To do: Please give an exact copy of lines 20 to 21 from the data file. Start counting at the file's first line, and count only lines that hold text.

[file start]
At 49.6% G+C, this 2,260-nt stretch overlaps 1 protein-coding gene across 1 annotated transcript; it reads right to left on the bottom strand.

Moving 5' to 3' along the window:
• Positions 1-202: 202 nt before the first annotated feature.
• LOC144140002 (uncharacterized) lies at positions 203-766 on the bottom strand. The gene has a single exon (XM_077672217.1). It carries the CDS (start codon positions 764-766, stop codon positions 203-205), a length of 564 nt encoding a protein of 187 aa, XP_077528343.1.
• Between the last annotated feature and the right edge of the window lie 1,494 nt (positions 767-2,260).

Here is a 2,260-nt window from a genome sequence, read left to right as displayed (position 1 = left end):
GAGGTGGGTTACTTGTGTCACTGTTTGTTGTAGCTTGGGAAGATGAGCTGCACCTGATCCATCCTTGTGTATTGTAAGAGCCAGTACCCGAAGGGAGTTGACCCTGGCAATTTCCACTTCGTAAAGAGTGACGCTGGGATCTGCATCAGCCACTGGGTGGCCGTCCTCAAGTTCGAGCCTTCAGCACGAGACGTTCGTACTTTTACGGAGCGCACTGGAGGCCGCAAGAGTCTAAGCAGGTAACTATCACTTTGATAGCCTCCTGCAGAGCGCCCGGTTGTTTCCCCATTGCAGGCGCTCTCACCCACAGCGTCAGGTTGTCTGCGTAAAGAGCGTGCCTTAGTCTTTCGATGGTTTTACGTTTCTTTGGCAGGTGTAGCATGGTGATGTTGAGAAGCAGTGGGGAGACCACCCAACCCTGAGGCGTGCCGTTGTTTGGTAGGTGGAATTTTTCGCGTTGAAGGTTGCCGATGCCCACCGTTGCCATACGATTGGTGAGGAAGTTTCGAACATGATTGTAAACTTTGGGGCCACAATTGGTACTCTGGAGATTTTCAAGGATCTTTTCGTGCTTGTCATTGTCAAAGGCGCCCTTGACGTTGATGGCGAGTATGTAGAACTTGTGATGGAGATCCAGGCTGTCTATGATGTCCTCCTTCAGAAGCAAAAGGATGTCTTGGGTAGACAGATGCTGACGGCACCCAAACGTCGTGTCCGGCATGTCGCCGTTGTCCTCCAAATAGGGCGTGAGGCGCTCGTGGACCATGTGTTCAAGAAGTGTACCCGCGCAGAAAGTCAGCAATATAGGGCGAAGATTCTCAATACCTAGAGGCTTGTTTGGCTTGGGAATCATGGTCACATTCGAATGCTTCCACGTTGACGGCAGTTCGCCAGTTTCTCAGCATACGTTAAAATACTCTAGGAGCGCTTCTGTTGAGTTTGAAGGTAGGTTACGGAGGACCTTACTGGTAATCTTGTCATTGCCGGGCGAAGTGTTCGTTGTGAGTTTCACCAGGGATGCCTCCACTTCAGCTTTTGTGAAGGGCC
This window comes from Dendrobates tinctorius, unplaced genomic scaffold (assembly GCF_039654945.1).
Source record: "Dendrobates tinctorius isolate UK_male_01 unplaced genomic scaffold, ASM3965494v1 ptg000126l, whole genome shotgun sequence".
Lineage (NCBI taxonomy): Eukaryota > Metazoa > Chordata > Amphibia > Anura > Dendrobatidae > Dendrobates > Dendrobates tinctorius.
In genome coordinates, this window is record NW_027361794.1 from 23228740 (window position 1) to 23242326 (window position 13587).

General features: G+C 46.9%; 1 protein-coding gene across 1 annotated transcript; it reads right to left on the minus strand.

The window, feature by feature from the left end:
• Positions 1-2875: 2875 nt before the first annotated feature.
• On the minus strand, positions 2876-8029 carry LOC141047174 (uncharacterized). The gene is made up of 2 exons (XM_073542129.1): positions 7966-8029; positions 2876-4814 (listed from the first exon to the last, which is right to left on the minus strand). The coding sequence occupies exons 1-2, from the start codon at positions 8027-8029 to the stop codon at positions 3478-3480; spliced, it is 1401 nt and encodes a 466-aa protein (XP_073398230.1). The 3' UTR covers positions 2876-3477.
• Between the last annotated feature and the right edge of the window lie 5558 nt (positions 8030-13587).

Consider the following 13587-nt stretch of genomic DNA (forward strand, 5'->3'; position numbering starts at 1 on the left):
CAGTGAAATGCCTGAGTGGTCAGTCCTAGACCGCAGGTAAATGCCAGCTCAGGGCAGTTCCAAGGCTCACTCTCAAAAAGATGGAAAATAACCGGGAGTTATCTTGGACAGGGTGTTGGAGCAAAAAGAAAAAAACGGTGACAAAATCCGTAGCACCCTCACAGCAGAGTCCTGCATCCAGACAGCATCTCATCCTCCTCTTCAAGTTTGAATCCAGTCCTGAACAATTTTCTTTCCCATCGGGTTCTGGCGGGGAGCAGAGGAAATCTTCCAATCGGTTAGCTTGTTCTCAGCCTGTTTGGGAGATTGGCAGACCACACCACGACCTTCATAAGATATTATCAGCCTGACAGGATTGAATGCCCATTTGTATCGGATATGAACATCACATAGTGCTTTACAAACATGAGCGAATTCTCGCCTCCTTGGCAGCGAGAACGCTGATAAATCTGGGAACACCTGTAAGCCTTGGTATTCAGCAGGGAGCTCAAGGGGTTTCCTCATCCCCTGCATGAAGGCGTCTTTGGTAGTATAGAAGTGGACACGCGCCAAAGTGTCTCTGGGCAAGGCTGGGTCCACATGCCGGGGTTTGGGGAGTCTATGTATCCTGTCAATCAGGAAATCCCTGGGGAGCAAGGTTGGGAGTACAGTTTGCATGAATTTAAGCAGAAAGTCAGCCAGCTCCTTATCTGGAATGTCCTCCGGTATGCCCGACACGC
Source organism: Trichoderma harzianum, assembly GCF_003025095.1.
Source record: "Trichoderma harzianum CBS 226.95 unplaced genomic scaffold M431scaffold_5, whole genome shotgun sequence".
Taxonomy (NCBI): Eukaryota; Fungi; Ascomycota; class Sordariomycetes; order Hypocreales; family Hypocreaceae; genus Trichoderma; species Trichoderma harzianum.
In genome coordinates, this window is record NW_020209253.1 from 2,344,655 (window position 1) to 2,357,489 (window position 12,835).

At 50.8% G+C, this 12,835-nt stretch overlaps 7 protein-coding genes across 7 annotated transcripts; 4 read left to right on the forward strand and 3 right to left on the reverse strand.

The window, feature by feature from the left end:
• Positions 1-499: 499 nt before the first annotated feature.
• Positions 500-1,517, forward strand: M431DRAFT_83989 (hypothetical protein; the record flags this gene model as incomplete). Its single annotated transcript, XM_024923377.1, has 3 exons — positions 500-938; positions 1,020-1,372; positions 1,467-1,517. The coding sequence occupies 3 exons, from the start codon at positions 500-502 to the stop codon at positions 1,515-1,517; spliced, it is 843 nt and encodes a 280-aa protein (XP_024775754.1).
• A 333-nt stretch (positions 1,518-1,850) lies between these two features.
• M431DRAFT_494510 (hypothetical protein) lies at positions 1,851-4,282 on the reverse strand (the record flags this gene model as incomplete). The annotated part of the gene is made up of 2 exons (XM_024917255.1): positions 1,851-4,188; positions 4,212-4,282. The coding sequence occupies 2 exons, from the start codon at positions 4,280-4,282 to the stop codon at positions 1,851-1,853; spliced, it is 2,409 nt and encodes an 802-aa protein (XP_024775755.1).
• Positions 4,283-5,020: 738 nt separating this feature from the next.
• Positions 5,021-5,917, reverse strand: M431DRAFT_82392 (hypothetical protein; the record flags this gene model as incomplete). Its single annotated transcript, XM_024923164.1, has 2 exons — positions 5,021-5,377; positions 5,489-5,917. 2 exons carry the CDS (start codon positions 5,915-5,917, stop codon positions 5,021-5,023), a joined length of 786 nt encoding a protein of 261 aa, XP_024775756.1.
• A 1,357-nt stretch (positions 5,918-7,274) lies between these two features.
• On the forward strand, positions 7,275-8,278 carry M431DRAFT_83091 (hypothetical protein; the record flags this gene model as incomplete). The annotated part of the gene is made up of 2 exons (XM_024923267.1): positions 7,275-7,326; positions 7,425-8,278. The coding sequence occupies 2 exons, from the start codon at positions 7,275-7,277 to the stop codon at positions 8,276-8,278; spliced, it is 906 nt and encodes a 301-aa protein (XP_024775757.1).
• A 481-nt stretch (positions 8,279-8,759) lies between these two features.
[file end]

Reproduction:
Source record: "Trichoderma harzianum CBS 226.95 unplaced genomic scaffold M431scaffold_5, whole genome shotgun sequence".
Taxonomy (NCBI): Eukaryota; Fungi; Ascomycota; class Sordariomycetes; order Hypocreales; family Hypocreaceae; genus Trichoderma; species Trichoderma harzianum.